SHAFR Statement on What Congress Can Do to Address the Mismanagement of Public Records

SHAFR Statement on What Congress Can Do to Address the Mismanagement of Public Records

Safeguarding classified material is a national challenge that must be confronted by Congress and the Executive branch, both to protect national security and ensure democratic accountability. Long before the current controversy, it was clear that neither the Presidential Records Act nor the Federal Records Act were preventing the concealment, removal, and mutilation of public records.

We urge Congress to consider new legislation that can address these shortcomings. Historians of U.S. foreign relations stand ready to contribute to this effort. We can speak directly to the real and growing risks of inaction, and we can also contribute our own knowledge about how to improve on past efforts to address these problems. 

Major legislative initiatives will raise constitutional questions that require careful study. But there are already things Congress can do that will make a measurable difference in mitigating the obvious crisis of overclassification. Overclassification is a critical reason why the mismanagement of public records has become a national security concern: officials have for too long failed to identify and prioritize truly dangerous information, instead allowing decades-old documents to pile up in an antiquated declassification system.

The last time the Information Security Oversight Office (ISOO) attempted an estimate, in 2017, it reported that officials classified information almost fifty million times a year, and protecting all these secrets cost $18.4 billion. Barely half of one percent, or $103 million, went to declassification. Since then, it has been unable even to venture a guess as to the scope and cost of state secrecy, in part because ISOO itself is woefully underfunded.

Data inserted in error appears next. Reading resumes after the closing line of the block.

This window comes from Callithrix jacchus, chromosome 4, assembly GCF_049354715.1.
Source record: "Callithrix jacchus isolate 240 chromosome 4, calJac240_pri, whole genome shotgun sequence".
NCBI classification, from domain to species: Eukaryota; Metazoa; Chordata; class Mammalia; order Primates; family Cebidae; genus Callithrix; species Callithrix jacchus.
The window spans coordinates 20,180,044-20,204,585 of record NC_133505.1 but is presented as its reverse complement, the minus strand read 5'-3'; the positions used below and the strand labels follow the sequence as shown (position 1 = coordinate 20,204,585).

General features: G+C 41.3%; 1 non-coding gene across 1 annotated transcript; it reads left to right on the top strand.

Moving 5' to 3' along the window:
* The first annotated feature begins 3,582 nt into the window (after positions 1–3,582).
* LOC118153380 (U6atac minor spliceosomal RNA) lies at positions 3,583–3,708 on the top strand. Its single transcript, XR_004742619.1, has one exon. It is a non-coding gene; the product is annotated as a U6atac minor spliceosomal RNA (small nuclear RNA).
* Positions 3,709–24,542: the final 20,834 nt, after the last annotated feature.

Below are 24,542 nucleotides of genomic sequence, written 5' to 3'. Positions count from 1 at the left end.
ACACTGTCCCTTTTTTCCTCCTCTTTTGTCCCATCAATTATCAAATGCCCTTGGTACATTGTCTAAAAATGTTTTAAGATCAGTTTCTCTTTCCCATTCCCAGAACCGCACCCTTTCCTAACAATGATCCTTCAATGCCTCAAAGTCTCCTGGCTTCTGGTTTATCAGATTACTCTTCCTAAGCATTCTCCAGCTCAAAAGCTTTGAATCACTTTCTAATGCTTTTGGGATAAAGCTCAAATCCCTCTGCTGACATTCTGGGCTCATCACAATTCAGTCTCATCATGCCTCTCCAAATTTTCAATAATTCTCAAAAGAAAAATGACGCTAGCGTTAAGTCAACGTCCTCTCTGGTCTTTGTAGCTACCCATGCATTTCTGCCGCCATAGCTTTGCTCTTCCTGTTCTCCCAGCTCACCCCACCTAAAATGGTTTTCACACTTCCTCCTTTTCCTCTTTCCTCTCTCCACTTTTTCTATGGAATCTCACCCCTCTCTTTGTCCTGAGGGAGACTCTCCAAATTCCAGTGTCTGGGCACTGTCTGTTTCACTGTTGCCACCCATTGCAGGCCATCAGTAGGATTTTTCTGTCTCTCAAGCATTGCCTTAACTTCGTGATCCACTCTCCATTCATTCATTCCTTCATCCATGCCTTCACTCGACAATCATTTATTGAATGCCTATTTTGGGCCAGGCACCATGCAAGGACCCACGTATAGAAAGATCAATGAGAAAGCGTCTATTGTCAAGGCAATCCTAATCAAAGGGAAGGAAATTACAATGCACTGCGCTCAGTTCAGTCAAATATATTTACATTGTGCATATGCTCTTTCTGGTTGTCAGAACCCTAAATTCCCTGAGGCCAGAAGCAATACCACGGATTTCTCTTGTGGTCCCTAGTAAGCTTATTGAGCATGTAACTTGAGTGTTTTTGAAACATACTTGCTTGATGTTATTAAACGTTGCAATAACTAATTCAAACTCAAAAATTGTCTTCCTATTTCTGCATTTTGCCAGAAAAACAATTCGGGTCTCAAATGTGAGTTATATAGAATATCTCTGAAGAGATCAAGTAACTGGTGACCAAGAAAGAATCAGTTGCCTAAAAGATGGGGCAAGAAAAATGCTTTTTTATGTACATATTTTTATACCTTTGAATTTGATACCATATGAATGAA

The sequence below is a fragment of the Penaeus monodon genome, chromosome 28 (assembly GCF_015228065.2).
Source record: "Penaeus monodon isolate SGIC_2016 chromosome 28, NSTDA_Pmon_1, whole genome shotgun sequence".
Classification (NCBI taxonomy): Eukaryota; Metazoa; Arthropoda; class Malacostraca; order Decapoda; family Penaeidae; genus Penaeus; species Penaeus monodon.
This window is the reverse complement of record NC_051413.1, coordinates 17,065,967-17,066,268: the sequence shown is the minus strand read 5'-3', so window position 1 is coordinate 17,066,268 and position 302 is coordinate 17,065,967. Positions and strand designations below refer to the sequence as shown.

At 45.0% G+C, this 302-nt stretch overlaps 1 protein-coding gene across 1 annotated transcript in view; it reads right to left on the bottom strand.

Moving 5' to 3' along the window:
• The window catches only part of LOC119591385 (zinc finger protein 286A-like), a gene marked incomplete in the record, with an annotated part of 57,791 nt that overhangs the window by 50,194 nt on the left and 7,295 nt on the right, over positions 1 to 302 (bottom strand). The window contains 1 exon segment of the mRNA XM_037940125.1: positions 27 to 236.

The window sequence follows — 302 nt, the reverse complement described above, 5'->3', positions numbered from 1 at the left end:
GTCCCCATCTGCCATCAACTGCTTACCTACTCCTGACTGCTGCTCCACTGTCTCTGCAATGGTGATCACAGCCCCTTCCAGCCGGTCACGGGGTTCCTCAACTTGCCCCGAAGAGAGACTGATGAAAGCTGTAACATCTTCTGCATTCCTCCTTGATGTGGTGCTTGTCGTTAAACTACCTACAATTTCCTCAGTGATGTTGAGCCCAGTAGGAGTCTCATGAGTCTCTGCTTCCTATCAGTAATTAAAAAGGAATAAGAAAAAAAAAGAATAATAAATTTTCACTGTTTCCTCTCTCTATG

Government agencies that classify material have agreed that declassification of older records could make the challenge more manageable and, for the most part, also agree on declassification standards. There is also a broad consensus that we need to develop technology to assist and accelerate declassification review (see, e.g., this 2020 report by the Public Interest Declassification Board). But it is not clear whether any department or agency will devote the necessary resources.  20A Vision for the Digital Age: Modernization

What is needed urgently is adequate funding and the designation of a government agency that can lead the way. Not only will an intensified effort to declassify documents bolster transparency and accountability, linchpins of a thriving democracy. An effective declassification process is also fundamental to resolving the Freedom of Information Act quagmire.

  1.  We therefore recommend earmarking additional funds to:
    1. Invest in declassification technology
    2. Strengthen the National Declassification Center with additional staff
    3. Preserve and enhance FOIAonline so it can handle classified records
  2. We also believe it is necessary to formally task an existing government agency and provide the resources to oversee and direct the interagency declassification effort.
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